The most successful flies this week were the Daddies (Silver and Purple), a good combination was a Purple Daddy as the top dropper and a Pearly Green Dabbler on the point, Stimulators, small brown Sedge patterns (12 -14)and Black Gnat dry fly also got a look in. Other patterns catching fish were the Dabblers (Claret, Green and Silver), Klinkhammers, Murroughs and Bumbles (Golden and Cock Robin).

Sheelin’s Daddy Long Legs – the Daddies can be found in various sizes with an overall body length varying from 1 to an impressive 3cm

Sheelin’s Daddy Long Legs – the Daddies can be found in various sizes with an overall body length varying from 1 to an impressive 3cm

Now into mid-summer the selection of potential food for the trout is phenomenal here. The terrestrials are very much a summer thing and some of them are almost like extracts from an alien world – the orchid beetle, strange and amazingly patterned caterpillars as well as numerous entomological delights pepper the shoreline vegetation waiting to be discovered by the more discerning angler.  The Daddy Long Legs for mid-July epitomizes I think the excitement of the dry fly season.  Long bodied, big winged with those gangly, clumsy and fragile legs, this insects if unfortunate enough to be blown on to an aquatic environ, are capable of drawing a full-blooded take from a passing trout.  The Daddies worked well this week with the Silver and Purple hooking up with some lovely trout of 3 and 4lbs in weight.

Lough Sheelin’s Orchid Beetle   This beetle flies around on hot calm days and may land in the water by accident providing a tasty meal to a passing trout

Lough Sheelin’s Orchid Beetle
This beetle flies around on hot calm days and may land in the water by accident providing a tasty meal to a passing trout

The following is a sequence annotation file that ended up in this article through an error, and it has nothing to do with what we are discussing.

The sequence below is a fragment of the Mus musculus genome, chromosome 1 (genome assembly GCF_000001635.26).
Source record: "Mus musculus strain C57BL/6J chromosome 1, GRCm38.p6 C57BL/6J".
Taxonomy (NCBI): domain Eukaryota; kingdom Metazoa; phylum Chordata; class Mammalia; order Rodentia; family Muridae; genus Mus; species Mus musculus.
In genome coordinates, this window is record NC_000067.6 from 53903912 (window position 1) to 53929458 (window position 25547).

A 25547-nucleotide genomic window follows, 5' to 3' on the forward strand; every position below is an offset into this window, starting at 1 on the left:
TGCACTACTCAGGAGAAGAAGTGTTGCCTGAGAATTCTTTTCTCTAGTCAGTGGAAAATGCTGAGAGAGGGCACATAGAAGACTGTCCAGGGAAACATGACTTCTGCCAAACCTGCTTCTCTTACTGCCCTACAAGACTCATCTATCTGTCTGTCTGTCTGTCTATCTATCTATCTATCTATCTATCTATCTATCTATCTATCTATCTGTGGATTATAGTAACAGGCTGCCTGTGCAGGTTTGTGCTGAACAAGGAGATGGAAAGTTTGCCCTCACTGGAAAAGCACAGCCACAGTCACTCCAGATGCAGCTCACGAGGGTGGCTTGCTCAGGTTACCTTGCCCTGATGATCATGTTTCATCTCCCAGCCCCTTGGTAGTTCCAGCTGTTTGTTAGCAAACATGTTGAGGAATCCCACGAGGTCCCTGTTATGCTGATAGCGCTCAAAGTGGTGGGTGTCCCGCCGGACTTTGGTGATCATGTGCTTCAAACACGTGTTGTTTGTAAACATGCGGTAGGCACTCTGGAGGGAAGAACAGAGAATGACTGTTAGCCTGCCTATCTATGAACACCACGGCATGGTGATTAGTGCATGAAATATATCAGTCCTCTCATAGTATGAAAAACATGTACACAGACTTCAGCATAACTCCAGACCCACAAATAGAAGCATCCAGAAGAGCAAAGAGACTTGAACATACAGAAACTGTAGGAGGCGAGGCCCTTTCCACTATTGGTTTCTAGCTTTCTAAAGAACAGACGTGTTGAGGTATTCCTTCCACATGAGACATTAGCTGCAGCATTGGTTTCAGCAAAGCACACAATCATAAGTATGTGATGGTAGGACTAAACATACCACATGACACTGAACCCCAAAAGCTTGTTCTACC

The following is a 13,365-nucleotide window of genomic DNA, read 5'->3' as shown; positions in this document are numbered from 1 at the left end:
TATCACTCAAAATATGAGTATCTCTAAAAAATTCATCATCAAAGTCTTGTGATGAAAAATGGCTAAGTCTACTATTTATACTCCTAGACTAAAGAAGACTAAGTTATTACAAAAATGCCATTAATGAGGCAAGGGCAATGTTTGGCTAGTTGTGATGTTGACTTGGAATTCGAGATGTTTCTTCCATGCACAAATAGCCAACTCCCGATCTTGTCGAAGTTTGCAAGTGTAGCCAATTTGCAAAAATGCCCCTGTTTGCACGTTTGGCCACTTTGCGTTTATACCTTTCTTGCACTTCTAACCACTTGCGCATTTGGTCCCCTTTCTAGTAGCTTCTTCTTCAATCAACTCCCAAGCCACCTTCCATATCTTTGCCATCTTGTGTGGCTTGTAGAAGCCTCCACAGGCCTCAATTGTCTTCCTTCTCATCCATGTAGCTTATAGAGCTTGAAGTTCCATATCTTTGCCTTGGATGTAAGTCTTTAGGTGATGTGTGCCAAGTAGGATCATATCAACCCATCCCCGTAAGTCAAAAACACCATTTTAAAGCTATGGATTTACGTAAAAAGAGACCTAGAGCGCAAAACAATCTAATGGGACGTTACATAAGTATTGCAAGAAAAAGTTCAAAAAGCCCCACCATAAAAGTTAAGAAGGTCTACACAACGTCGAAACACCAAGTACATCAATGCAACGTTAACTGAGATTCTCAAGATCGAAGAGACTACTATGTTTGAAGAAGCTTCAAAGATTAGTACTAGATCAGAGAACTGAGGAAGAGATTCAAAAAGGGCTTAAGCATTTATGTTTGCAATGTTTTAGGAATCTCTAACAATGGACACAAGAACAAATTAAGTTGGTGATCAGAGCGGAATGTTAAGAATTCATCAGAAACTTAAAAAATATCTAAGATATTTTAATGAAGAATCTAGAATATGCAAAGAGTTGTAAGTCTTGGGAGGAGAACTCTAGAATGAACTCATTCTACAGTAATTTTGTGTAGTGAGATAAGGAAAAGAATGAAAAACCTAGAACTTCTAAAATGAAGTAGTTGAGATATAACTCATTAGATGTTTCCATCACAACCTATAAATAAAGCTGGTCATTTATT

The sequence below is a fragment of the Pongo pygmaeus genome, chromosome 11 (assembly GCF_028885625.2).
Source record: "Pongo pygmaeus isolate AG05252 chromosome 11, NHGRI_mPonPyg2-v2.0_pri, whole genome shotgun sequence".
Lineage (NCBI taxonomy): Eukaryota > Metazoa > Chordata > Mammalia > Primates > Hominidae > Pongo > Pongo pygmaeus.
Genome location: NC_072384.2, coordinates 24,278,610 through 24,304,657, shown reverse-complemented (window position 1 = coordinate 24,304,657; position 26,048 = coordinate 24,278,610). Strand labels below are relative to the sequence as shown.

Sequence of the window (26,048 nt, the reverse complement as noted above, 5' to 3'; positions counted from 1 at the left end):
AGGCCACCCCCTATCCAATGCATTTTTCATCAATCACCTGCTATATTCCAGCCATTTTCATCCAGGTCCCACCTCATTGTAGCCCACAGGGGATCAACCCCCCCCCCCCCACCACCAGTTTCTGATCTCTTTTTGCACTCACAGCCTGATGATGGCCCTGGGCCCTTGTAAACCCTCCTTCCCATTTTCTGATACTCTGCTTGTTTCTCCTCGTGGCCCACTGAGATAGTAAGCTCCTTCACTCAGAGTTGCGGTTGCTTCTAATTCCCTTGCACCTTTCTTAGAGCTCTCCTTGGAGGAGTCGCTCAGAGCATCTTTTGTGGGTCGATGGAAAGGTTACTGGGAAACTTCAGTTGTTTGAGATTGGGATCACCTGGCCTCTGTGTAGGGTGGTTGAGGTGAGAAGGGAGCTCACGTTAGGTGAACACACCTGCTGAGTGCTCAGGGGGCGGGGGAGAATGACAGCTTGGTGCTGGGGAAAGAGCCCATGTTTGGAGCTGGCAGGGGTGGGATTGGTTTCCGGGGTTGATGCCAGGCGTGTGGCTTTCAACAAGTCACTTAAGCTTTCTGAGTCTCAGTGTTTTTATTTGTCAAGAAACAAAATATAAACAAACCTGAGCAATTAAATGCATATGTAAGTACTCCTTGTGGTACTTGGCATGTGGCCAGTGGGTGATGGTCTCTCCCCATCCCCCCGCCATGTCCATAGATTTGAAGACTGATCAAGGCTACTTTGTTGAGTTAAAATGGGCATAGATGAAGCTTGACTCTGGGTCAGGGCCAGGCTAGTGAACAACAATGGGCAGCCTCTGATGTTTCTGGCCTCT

The Stimulator worked well and was responsible for four good fish in this week’s angling records. The Stimulator originally developed by Randall Kaufmann to imitate an adult stonefly is an amazing trout fly pattern in that it is multi-functional imitating not only what it was originally intended for i.e. the adult stonefly but also grasshoppers, sedge or even the odd straggler of a mayfly.  The bushy profile and deer hair makes the Stimulator a highly buoyant fly, good to use as a combination with Buzzer patterns.

Hanging on’ The last of the Mayfly on last year’s sloe

Hanging on –
The last of the Mayfly on last year’s sloe

A Sedge hog pattern

A Sedge hog pattern

There were plenty of sedges but only mere handfuls were coming out on to the water. Peters, Murroughs and small brown sedges were present but the trout weren’t surfacing for them.

Lough Sheelin’s Murrough

Lough Sheelin’s Murrough

Murrough faces Murrough

Murrough faces Murrough

Sedge patterns (Irish Fly supplies)

Sedge patterns (Irish Fly supplies)

This week just wasn’t about evening fishing. There is no sign of the bloodworm yet but it is perhaps a little early for these Buzzer larvae.

A small Klinkhammer Buzzer

A small Klinkhammer Buzzer

Another of Lough Sheelin terresterials

Another of Lough Sheelin terresterials

Competitions

The McDonnell cup will be held on Saturday August 11th on Lough Sheelin, fishing from 11am till 6pm from Kilnahard pier… This competition has been fished catch & release for the last five years, which proved to be very successful. Measures will be provided for all boats with the cup awarded to the longest fish. This competition is open to members of the club only but membership is available on the day